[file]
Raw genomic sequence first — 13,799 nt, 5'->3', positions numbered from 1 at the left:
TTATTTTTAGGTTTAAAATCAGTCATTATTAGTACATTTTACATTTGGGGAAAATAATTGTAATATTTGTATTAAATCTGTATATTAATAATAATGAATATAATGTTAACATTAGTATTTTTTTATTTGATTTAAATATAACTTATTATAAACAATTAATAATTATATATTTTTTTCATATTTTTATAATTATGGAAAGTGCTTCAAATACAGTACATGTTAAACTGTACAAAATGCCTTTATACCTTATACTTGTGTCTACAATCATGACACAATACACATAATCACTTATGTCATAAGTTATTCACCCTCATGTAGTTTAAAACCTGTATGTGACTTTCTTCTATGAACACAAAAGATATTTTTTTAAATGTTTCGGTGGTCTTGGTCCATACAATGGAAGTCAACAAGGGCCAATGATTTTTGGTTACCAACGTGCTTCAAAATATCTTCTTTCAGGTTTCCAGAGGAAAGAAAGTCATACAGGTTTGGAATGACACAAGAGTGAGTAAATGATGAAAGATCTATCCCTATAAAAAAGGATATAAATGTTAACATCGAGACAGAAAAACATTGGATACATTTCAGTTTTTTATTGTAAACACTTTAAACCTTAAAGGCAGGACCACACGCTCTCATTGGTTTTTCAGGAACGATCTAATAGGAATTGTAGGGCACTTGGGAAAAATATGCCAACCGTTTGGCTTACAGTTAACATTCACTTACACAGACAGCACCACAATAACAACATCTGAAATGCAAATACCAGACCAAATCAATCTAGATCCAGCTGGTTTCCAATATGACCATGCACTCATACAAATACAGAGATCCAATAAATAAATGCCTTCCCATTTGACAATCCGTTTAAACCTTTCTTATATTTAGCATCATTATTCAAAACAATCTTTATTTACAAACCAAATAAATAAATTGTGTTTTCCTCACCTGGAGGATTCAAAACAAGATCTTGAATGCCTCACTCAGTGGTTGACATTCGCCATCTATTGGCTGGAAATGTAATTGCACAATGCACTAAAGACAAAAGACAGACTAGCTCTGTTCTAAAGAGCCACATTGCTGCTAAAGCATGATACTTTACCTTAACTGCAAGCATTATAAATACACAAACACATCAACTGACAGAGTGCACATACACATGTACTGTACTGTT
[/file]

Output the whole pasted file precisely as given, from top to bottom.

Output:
Raw genomic sequence first — 13,799 nt, 5'->3', positions numbered from 1 at the left:
TTATTTTTAGGTTTAAAATCAGTCATTATTAGTACATTTTACATTTGGGGAAAATAATTGTAATATTTGTATTAAATCTGTATATTAATAATAATGAATATAATGTTAACATTAGTATTTTTTTATTTGATTTAAATATAACTTATTATAAACAATTAATAATTATATATTTTTTTCATATTTTTATAATTATGGAAAGTGCTTCAAATACAGTACATGTTAAACTGTACAAAATGCCTTTATACCTTATACTTGTGTCTACAATCATGACACAATACACATAATCACTTATGTCATAAGTTATTCACCCTCATGTAGTTTAAAACCTGTATGTGACTTTCTTCTATGAACACAAAAGATATTTTTTTAAATGTTTCGGTGGTCTTGGTCCATACAATGGAAGTCAACAAGGGCCAATGATTTTTGGTTACCAACGTGCTTCAAAATATCTTCTTTCAGGTTTCCAGAGGAAAGAAAGTCATACAGGTTTGGAATGACACAAGAGTGAGTAAATGATGAAAGATCTATCCCTATAAAAAAGGATATAAATGTTAACATCGAGACAGAAAAACATTGGATACATTTCAGTTTTTTATTGTAAACACTTTAAACCTTAAAGGCAGGACCACACGCTCTCATTGGTTTTTCAGGAACGATCTAATAGGAATTGTAGGGCACTTGGGAAAAATATGCCAACCGTTTGGCTTACAGTTAACATTCACTTACACAGACAGCACCACAATAACAACATCTGAAATGCAAATACCAGACCAAATCAATCTAGATCCAGCTGGTTTCCAATATGACCATGCACTCATACAAATACAGAGATCCAATAAATAAATGCCTTCCCATTTGACAATCCGTTTAAACCTTTCTTATATTTAGCATCATTATTCAAAACAATCTTTATTTACAAACCAAATAAATAAATTGTGTTTTCCTCACCTGGAGGATTCAAAACAAGATCTTGAATGCCTCACTCAGTGGTTGACATTCGCCATCTATTGGCTGGAAATGTAATTGCACAATGCACTAAAGACAAAAGACAGACTAGCTCTGTTCTAAAGAGCCACATTGCTGCTAAAGCATGATACTTTACCTTAACTGCAAGCATTATAAATACACAAACACATCAACTGACAGAGTGCACATACACATGTACTGTACTGTT